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Filmmaker Interview: Invitation To Dance
updated: Feb 02, 2014, 11:00 AM

By the Dedicated Staff of edhat.com

An interview with filmmakers Simi Linton and Christian von Tippelskirch

Simi Linton and Christian von Tippelskirch

Simi Linton (Writer, Director, and Producer) is a writer, teacher, and activist. She is the author of "Claiming Disability: Knowledge and Identity, a memoir," "My Body Politic," and numerous articles on disability. Her memoir offers insights into the life of one living with a disability, and also discusses the issues and politics surrounding disability in modern society.

Christian von Tippelskirch (Director/Producer) is a film maker who has worked domestically and internationally for over 25 years with many major studios and networks.

Invitation to Dance is both the story of Simi Linton and a discussion of the surrounding issues of equity for people with disabilities. The story is told with humor, humanity and dance. I met with Simi and Christian during the film festival to discuss their movie and asked how the movie came to be.

During the course of lecturing and public speaking on her memoir, Simi found the Power Point slides she was using for her presentations to be somewhat inadequate. It occurred to her on many occasions that film would be a great medium for her message; but she wasn't a film maker. Enter Christian. The two have known one another for many years, most commonly connecting over an appreciation of cinema during the annual New York Film Festival. After reading Simi's memoir several years ago, Christian approached her, suggesting it would make a fascinating documentary. And so began the journey to make Invitation to Dance.

Christian says he was drawn to the story, both as a filmmaker and from the perspective of personal experience with the disabling illness of his father. Simi pointed out that most people are touched by the issue; either personally, or through a friend or loved one. But Christian saw Simi's story as one of activism; not just disability, and one that needed to be told.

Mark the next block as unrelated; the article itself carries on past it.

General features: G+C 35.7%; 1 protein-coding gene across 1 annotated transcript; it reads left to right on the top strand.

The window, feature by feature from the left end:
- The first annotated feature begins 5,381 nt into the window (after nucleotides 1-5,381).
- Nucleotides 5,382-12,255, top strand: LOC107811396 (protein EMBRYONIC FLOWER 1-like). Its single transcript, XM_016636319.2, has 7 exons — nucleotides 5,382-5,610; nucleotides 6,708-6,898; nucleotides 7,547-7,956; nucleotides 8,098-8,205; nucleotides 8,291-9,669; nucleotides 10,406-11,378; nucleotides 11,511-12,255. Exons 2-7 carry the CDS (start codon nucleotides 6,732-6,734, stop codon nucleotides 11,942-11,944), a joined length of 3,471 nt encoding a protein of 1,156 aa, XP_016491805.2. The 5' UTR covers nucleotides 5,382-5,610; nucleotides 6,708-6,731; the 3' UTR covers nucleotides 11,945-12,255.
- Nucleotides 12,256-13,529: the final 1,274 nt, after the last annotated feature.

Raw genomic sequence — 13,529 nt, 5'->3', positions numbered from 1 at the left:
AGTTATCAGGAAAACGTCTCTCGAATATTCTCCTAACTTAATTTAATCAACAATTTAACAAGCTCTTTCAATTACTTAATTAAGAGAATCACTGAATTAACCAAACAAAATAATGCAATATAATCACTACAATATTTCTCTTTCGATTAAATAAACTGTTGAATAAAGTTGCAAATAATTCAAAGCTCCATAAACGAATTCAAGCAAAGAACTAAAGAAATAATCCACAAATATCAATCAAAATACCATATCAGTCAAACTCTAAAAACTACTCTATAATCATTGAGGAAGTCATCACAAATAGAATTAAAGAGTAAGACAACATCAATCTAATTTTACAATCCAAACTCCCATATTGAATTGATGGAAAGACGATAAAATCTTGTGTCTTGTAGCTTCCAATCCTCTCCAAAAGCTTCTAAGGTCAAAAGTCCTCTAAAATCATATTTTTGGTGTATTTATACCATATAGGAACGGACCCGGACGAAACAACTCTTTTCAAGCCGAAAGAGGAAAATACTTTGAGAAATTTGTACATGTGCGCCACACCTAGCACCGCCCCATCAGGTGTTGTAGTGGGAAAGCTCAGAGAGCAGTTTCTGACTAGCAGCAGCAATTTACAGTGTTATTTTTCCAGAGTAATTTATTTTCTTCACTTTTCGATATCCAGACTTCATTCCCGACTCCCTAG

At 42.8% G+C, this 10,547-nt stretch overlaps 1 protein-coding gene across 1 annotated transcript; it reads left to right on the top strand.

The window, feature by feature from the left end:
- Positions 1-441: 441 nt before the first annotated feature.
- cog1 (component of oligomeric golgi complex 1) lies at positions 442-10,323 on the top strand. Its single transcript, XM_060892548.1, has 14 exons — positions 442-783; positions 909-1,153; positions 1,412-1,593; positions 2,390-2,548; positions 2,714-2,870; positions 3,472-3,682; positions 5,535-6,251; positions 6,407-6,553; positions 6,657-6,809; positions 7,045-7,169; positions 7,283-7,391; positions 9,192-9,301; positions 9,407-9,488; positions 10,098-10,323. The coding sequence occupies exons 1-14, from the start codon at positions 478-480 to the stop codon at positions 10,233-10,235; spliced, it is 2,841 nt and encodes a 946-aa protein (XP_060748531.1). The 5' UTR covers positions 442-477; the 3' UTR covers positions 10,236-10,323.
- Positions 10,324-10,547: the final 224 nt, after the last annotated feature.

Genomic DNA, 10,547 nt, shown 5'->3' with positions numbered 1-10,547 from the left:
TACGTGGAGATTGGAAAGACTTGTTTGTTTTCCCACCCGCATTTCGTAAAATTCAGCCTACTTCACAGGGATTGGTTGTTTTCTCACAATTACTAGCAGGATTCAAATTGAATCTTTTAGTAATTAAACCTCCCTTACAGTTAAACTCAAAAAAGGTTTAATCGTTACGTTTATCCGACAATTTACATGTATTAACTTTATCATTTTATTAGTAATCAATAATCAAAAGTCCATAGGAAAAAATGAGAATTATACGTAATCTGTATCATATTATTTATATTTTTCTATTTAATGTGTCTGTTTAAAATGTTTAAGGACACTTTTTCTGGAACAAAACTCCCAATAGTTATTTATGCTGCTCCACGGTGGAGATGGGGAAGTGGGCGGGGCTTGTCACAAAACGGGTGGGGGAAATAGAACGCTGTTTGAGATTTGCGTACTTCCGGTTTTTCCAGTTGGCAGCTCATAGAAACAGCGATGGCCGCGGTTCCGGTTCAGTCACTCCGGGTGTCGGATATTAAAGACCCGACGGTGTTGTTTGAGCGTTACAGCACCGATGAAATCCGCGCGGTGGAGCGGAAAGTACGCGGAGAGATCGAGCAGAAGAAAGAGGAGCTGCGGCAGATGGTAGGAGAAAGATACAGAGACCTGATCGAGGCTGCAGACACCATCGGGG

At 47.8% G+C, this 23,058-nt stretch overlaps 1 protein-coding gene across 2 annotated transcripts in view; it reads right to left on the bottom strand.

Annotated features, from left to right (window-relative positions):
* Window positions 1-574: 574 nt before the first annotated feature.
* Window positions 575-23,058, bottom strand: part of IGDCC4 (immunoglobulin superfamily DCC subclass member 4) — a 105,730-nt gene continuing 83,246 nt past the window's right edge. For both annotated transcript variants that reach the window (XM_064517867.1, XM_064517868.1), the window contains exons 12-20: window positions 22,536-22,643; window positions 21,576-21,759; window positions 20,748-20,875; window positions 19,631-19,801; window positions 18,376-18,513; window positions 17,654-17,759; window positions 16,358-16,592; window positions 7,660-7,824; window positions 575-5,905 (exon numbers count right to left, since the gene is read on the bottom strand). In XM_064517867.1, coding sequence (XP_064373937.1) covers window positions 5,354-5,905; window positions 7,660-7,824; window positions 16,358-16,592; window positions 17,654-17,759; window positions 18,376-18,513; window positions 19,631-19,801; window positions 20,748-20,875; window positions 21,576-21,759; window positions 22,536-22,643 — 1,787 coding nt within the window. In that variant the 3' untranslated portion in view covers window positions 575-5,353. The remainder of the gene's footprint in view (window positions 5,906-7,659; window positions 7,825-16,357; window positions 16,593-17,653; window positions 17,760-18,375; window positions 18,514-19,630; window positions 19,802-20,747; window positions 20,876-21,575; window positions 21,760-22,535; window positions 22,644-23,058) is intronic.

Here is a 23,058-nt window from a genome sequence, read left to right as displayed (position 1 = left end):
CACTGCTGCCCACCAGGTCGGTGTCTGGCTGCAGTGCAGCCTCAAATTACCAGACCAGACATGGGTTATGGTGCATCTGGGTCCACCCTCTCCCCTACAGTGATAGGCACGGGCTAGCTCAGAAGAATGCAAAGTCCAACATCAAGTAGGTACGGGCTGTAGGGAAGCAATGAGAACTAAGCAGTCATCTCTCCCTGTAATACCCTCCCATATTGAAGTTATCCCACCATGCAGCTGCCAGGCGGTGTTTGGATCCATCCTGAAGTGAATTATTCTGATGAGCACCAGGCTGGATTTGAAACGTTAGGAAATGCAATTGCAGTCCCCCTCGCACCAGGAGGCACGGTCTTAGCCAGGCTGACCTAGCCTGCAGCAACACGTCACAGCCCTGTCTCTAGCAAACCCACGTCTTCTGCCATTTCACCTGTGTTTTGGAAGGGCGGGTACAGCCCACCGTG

The film is presented in loosely formed chapters, separated by segments of dance, featuring the Axis Dance Company of Oakland, California. Simi calls the film a coming out story for disabled people who have lived within the boundaries of ingrained prejudices for centuries ; in the education system, in the workforce, on the bus, in the depictions of disability in cinema and, importantly, on the dance floor. If one is to view dance as a symbol of freedom and expression, the dance in the film represents the opening of those boundaries.

Invitation to Dance was a project that took seven years to complete. When asked about the challenges, the first answer was funding; probably every filmmakers' foremost challenge. Beyond that, Simi pointed to the challenge of getting the point across. She explained that she had firm ideas what she thought the film should say. Throughout the seven year process, Simi and Christian reshaped the film over and over. But in the end, they both agreed that the time period involved in making the film was advantageous, in that it allowed the evolution of perspective and progress to be shown.

When I asked if they liked the finished product, I was met with a resounding, "Yes!" Simi said she laughed and cried while watching it for the first time in the theatre, and Christian, who never re-watches his films once they are complete, says he could watch it over and over again.

Christian and Simi are hoping for wide distribution of the film. They call it a film for communities.

- S.Foley

Invitation to Dance is premiering in Santa Barbara on Sunday evening at 7:00 the Lobero Theatre It is a nominee for the Social Justice Award for documentary film in the Santa Barbara International Film Festival.

Next stop: Reel Abilities Film Festival in NYC in March

Alice Sheppard on the red carpet.

Simi Linton and dancer Alice Sheppard on the red carpet.

Simi Linton and dancer Alice Sheppard at the Opening Night Gala


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